The government says tackling increasing violence against women and girls is a priority. But a culture that tolerates sexual harassment also allows violence to fester. 

In 2019, as part of the #ThisIsNotWorking alliance – a TUC-led coalition of unions, women’s rights bodies and business organisations – UNISON called for a new, easily enforceable, legal duty on employers to prevent sexual harassment. The government has now made a commitment to introduce a new duty on employers to protect all their staff from sexual harassment at work in its recent, long-awaited response to the consultation on the issue. Ministers must now act swiftly to turn words into action, change the law and enforce it.

Employer responses are also inadequate. Under the Health and Safety at Work Act 1974 they’re required to ensure the health, safety and welfare of workers. That includes protection from sexual harassment at work.

Employers have a duty of care to protect staff and must take all reasonable steps to prevent sexual harassment in the workplace and deal with perpetrators. In the healthcare sector, this includes addressing sexual misbehaviour from patients, their friends and relatives.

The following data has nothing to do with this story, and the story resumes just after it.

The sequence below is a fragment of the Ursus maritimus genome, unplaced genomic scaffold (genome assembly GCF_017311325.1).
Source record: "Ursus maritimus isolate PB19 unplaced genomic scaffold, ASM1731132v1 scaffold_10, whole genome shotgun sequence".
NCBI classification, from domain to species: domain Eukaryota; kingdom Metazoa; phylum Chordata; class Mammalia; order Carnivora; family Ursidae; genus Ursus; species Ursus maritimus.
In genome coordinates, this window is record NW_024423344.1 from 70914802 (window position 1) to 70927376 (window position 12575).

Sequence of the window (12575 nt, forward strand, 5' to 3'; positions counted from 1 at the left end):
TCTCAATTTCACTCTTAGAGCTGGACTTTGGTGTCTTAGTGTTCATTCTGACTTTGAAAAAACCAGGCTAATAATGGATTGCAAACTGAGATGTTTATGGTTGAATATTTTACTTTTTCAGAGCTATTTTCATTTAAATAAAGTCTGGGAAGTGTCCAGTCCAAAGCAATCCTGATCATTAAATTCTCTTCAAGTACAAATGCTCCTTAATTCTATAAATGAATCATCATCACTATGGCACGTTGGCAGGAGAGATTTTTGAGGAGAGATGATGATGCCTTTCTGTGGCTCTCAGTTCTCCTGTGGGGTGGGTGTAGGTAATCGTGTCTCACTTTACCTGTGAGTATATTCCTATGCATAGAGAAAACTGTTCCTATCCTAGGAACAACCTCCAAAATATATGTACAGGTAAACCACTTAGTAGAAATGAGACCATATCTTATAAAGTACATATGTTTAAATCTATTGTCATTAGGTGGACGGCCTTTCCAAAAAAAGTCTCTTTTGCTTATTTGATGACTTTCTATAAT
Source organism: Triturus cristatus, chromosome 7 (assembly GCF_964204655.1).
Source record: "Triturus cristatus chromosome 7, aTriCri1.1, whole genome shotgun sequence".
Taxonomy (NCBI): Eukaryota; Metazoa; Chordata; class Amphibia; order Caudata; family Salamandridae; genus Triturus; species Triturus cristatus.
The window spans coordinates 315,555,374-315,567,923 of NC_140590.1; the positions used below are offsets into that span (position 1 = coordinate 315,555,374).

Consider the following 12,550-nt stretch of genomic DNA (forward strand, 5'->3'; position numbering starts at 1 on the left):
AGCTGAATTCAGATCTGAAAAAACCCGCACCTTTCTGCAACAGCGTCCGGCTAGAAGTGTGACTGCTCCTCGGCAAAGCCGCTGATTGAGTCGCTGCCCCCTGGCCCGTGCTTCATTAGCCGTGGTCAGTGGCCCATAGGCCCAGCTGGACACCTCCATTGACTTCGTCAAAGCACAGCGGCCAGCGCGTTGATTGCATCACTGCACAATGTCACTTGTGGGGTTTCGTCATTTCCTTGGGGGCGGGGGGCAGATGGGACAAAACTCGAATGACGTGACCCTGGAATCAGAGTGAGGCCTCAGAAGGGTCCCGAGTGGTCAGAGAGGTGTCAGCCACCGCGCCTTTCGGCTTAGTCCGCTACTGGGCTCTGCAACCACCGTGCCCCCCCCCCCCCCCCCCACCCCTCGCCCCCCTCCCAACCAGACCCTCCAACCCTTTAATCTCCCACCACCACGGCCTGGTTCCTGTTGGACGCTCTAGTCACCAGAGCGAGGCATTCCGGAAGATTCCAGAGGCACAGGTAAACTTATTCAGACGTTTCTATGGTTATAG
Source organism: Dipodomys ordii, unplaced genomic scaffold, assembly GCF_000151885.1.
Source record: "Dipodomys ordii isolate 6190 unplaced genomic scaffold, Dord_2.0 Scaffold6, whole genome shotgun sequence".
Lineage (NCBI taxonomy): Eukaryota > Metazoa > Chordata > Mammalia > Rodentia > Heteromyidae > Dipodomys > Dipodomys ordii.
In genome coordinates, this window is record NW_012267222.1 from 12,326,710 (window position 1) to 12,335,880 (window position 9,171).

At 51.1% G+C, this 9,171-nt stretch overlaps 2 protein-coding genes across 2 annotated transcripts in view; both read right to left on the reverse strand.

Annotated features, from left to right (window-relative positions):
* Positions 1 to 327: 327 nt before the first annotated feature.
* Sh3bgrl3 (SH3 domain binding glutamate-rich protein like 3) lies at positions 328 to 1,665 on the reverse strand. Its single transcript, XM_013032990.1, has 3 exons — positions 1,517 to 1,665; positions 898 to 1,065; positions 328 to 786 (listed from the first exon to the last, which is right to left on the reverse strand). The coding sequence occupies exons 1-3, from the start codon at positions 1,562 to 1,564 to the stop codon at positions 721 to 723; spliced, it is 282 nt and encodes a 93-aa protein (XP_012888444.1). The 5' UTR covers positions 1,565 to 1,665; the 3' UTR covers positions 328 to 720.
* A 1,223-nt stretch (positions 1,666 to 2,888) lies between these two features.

Nurses working alone in the community, especially those going into patients’ homes, may be more at risk so lone worker risk assessments and policies must recognise this. Measures have to be put in place to reduce the risk, including providing support for staff to withdraw from situations where they feel harassed or unsafe.

Sometimes the patient who sexually harasses a nurse doesn’t understand what they’re doing. They may be delirious or cognitively impaired. This poses a challenge as it would be unethical and inhumane to withdraw treatment, or for criminal action to be taken.